Although the amended complaint is not a model of clarity, in light of Plaintiff's pro se status and because he is unable to identify the mail room employees who he believes are responsible for allegedly not delivering his mail, the Court accepts the amended complaint for filing.*fn3 In allowing this action to proceed against the supervisory Defendants at this early stage of the proceedings, the Court notes that, when a prisoner does not know the identities of any of the individuals who allegedly violated his constitutional rights, it is appropriate to maintain "supervisory personnel as defendants . . . until the plaintiff has been afforded an opportunity through at least brief discovery to identify the subordinate officials who have personal liability." Davis v. Kelly, 160 F.3d 917, 921 (2d Cir. 1998) (citations omitted). "After an opportunity for discovery, undisputed allegations that the supervisor lacked personal involvement will ultimately suffice to dismiss that official from the case, . . ., but such dismissal is premature where the opportunity to identify those involved has not yet been accorded." Id. at 921-22 (internal citations omitted); see also Murphy v. Goord, 445 F. Supp. 2d 261, 266-67 (W.D.N.Y. 2006) (denying superintendent's motion for judgment on the pleadings on personal involvement grounds and allowing the plaintiff to proceed with discovery to identify the Doe defendants).

Additionally, the Court will direct the Clerk of the Court to add to the docket as a Defendant, "John Doe, Law Library Officer." The Court, however, advises Plaintiff that the United States Marshals Service cannot effect service on a "John Doe" Defendant. In the event that Plaintiff wishes to pursue any claims against an unidentified Defendant, he must take reasonable steps to ascertain the identity of that Defendant. Upon learning the identity of a Doe Defendant, Plaintiff must move to amend his amended complaint to name him or her as a Defendant properly. If Plaintiff fails to ascertain the identity of any Doe Defendant so as to permit the timely service of process, the Court will dismiss this action against that individual.

Finally, the Court notes that Plaintiff has included the "Auburn Post Master General," "Karen Bellamy, I.G.R.C. Director" and "Center Office Review Committee" as Defendants in the caption of his amended complaint, although the Court dismissed these Defendants from this action in its September 30, 2009 Memorandum-Decision and Order. See Dkt. No. 7 at 1. However, Plaintiff clearly states that the Auburn Postmaster General, Karen Bellamy, and the Central Office Review Committee are not Defendants. See id. at 2. It appears that Plaintiff includes them in the caption because he intends to call them to "testify" on his behalf. See id. The Court advises Plaintiff that he is not to include any of these dismissed Defendants in the caption of any future submissions he sends to the Court in this action. The mere fact that Plaintiff may intend to call them as witnesses on his behalf, should this action make it to trial, does not make them parties to this action.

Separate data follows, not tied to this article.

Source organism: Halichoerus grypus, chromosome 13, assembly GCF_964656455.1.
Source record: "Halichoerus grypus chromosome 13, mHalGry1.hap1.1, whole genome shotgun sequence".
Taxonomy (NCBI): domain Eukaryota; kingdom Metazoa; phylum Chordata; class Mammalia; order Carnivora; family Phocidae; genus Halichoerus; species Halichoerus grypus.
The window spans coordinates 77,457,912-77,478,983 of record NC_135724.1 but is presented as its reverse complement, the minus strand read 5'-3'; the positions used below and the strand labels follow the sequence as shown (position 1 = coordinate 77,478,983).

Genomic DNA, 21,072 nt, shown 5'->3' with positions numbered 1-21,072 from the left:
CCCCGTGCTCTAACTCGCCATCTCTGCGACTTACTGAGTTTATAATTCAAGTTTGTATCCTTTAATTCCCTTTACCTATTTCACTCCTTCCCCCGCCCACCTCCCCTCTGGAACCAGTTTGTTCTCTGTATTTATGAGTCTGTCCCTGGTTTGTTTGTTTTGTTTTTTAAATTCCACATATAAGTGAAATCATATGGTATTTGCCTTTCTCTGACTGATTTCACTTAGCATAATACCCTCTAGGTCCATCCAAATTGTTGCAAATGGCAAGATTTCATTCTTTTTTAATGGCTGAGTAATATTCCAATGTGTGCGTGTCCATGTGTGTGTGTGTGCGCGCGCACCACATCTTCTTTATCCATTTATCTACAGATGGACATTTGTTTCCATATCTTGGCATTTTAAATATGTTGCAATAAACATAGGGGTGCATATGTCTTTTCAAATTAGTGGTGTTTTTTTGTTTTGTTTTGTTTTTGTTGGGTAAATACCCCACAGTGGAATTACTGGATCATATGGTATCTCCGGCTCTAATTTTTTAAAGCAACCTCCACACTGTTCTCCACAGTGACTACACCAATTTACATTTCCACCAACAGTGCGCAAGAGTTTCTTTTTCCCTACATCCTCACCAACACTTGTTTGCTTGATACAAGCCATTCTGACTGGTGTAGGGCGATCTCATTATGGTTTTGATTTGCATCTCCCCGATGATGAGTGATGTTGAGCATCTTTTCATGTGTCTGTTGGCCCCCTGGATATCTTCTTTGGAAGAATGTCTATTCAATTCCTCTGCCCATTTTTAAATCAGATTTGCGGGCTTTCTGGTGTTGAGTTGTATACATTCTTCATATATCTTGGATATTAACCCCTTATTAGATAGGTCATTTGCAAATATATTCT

B. Motion for Appointment of Counsel

Courts cannot use a bright-line test to determine whether to appoint counsel on behalf of an indigent party. See Hendricks v. Coughlin, 114 F.3d 390, 392-93 (2d Cir. 1997). Instead, the court must carefully consider a number of factors in ruling on such a motion. As a threshold matter, the court should ascertain whether the indigent's claims seem likely to be of substance. If so, the court should then consider the following:

[t]he indigent's ability to investigate the crucial facts, whether conflicting evidence implicating the need for cross-examination will be the major proof presented to the fact finder, the indigent's ability to present the case, the complexity of the leal issues and any special reason in th[e] case ...